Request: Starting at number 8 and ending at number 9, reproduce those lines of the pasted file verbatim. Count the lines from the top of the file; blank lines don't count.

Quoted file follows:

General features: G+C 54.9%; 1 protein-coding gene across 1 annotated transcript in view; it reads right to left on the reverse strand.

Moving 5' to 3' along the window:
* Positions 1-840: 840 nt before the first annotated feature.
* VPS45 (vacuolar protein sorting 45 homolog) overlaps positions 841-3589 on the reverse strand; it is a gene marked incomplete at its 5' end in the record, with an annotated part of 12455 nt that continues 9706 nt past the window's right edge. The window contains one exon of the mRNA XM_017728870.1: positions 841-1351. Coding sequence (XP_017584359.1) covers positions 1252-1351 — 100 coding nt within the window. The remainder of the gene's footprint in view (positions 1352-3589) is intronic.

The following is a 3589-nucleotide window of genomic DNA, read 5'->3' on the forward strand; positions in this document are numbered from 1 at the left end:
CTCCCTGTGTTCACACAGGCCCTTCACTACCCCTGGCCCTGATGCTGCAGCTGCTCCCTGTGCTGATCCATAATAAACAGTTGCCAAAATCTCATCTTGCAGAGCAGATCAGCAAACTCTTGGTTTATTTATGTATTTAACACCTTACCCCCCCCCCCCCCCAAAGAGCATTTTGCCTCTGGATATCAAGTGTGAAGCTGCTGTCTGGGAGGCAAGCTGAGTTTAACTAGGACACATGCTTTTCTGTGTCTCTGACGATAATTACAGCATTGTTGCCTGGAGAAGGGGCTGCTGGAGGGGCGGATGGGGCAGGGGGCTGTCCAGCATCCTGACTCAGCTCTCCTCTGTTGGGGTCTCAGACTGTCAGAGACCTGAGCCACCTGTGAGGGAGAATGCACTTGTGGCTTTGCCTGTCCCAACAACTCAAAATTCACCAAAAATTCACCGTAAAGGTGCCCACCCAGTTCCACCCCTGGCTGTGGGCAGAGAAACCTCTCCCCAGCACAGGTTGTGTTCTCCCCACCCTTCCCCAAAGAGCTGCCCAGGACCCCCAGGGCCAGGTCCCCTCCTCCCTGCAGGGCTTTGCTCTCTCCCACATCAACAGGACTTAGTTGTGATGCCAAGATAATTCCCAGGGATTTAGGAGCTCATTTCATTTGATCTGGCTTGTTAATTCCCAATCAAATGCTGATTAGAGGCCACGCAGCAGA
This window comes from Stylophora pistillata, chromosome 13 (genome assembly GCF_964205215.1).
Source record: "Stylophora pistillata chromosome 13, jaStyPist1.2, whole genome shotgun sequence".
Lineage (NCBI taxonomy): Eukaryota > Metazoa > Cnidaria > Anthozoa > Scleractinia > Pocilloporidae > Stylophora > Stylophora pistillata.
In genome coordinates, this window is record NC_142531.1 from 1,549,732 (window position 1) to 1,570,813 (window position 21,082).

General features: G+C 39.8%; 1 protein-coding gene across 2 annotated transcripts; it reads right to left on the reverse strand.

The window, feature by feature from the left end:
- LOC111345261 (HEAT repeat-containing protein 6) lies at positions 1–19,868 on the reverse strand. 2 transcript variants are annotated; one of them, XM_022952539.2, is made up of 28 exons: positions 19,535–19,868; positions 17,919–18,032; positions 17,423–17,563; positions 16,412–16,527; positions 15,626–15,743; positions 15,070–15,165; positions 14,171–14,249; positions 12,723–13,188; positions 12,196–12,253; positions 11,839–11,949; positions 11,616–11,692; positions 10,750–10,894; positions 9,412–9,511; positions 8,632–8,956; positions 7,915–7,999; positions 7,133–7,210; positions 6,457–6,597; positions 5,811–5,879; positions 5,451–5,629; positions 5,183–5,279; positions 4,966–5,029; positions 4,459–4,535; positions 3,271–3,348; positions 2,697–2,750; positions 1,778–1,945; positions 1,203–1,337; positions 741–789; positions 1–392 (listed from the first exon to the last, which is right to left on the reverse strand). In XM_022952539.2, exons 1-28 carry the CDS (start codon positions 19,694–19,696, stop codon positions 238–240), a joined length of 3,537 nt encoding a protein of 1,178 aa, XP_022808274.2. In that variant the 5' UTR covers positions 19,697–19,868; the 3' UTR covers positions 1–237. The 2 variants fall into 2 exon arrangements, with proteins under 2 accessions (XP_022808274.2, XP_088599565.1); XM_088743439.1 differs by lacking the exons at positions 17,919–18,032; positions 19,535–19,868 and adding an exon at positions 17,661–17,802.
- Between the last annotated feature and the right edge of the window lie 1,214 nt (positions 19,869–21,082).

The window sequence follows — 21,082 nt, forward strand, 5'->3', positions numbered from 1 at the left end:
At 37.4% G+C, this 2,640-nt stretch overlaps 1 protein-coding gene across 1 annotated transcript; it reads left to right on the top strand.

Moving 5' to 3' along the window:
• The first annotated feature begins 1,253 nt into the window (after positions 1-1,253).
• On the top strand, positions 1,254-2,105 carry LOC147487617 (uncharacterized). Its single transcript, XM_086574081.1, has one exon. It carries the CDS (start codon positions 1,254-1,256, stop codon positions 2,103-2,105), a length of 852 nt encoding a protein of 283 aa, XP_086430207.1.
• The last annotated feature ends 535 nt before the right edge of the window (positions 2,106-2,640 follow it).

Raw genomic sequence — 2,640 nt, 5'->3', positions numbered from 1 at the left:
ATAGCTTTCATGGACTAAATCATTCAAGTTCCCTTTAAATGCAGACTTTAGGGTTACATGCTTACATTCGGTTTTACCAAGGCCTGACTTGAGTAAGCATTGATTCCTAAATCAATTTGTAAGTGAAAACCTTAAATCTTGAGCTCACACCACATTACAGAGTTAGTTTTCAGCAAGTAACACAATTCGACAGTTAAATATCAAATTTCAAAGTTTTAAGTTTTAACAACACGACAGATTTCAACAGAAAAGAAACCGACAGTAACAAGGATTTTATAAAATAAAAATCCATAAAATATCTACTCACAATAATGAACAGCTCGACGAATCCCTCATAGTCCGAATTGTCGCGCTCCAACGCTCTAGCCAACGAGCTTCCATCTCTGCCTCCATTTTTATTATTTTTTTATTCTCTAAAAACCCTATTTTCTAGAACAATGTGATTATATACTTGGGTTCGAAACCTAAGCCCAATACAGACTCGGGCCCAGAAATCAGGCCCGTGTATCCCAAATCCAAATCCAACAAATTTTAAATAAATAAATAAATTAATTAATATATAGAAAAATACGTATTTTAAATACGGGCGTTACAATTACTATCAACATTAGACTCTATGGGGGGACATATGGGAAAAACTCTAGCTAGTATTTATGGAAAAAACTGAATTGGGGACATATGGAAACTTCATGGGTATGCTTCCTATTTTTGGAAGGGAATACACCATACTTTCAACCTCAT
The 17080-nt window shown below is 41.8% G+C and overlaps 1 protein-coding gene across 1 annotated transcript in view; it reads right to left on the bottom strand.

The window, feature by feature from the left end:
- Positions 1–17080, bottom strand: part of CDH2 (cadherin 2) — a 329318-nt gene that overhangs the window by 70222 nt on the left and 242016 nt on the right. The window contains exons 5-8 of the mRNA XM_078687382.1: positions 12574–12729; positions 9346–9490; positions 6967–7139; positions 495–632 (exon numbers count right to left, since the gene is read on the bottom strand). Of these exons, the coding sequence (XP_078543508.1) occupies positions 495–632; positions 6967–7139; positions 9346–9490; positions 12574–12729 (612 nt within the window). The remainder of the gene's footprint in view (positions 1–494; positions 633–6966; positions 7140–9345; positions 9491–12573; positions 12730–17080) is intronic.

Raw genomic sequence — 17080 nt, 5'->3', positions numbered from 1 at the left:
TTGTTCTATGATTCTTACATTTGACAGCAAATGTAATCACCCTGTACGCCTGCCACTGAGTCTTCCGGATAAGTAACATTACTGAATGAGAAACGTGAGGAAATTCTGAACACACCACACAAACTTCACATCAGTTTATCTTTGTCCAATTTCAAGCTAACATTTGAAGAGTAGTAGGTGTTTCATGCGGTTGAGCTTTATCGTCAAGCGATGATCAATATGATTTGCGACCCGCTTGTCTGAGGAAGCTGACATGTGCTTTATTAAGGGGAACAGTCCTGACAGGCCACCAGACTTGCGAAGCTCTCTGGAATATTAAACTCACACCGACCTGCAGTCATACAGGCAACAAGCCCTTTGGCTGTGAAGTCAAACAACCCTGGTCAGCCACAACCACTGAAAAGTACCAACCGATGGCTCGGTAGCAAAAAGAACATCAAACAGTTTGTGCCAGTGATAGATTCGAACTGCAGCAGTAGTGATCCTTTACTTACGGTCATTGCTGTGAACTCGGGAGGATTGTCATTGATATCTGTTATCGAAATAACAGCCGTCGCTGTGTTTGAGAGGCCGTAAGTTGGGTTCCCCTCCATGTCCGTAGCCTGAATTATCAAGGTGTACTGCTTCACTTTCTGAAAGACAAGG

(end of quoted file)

Source record: "Stylophora pistillata chromosome 13, jaStyPist1.2, whole genome shotgun sequence".
Lineage (NCBI taxonomy): Eukaryota > Metazoa > Cnidaria > Anthozoa > Scleractinia > Pocilloporidae > Stylophora > Stylophora pistillata.